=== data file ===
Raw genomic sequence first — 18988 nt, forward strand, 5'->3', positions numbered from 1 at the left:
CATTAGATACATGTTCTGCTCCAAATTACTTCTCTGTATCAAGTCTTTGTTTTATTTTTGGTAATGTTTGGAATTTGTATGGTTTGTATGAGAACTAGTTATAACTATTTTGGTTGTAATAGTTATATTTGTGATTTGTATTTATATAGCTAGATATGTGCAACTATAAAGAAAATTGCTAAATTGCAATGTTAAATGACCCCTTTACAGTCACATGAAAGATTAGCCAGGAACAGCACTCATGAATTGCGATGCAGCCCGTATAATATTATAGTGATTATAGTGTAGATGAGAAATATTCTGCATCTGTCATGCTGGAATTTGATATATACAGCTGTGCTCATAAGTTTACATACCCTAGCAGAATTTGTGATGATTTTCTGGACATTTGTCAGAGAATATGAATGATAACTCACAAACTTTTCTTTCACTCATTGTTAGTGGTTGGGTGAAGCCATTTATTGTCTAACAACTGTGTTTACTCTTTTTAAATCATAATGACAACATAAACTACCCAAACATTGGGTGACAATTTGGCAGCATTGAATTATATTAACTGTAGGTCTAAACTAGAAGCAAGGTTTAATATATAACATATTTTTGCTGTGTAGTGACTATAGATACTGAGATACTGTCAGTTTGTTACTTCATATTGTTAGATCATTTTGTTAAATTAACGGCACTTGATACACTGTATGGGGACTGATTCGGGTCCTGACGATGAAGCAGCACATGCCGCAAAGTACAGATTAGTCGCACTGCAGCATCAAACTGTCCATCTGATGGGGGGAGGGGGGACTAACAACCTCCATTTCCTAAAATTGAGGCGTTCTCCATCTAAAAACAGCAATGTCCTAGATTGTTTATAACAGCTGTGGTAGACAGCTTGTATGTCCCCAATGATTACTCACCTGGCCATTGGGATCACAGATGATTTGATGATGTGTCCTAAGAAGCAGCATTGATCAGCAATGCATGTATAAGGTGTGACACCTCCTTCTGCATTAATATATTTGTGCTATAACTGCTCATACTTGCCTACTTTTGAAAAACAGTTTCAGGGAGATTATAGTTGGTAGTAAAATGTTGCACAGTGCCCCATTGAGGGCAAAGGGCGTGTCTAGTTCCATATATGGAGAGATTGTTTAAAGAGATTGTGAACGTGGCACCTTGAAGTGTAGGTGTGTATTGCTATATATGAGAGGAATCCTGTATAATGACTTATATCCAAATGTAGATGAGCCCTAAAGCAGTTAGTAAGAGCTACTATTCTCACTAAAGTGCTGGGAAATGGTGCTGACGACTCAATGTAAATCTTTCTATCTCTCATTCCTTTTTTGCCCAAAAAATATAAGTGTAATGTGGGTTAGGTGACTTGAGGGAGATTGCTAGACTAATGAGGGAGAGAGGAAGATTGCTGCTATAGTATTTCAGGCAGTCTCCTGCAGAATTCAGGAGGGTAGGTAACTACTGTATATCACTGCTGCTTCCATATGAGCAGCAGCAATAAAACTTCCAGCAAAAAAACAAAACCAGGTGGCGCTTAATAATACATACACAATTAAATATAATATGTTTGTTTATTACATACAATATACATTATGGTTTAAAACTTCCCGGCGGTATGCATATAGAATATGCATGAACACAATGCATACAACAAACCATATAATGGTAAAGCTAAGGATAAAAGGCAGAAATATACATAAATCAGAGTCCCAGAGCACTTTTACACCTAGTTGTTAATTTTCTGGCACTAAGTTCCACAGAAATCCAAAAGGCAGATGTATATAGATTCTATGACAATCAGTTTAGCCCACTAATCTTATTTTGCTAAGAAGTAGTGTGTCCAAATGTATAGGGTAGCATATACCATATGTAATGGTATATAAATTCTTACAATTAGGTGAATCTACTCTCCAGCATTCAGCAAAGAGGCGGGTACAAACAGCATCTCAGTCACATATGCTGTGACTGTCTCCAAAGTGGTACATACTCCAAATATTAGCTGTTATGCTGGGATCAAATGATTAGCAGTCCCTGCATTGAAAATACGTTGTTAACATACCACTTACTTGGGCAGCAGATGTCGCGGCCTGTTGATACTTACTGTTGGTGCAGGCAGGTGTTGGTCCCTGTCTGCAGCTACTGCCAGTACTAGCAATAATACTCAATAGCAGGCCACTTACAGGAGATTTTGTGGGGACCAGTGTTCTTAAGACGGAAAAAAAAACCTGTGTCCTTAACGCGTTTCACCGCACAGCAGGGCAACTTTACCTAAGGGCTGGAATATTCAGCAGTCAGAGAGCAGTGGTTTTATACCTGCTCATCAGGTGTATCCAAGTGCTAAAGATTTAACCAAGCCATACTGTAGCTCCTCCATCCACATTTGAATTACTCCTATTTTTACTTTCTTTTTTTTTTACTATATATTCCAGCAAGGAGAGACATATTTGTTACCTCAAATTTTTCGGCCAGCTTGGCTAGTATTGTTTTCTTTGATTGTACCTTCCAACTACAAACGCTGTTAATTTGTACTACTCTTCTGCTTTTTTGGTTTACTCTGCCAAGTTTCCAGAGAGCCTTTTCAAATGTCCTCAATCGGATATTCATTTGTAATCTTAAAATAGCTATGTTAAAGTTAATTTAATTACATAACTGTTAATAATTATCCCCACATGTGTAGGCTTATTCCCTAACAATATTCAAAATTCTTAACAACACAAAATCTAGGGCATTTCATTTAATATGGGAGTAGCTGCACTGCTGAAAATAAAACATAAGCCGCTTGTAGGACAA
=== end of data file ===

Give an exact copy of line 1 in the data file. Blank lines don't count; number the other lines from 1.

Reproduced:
Raw genomic sequence first — 18988 nt, forward strand, 5'->3', positions numbered from 1 at the left: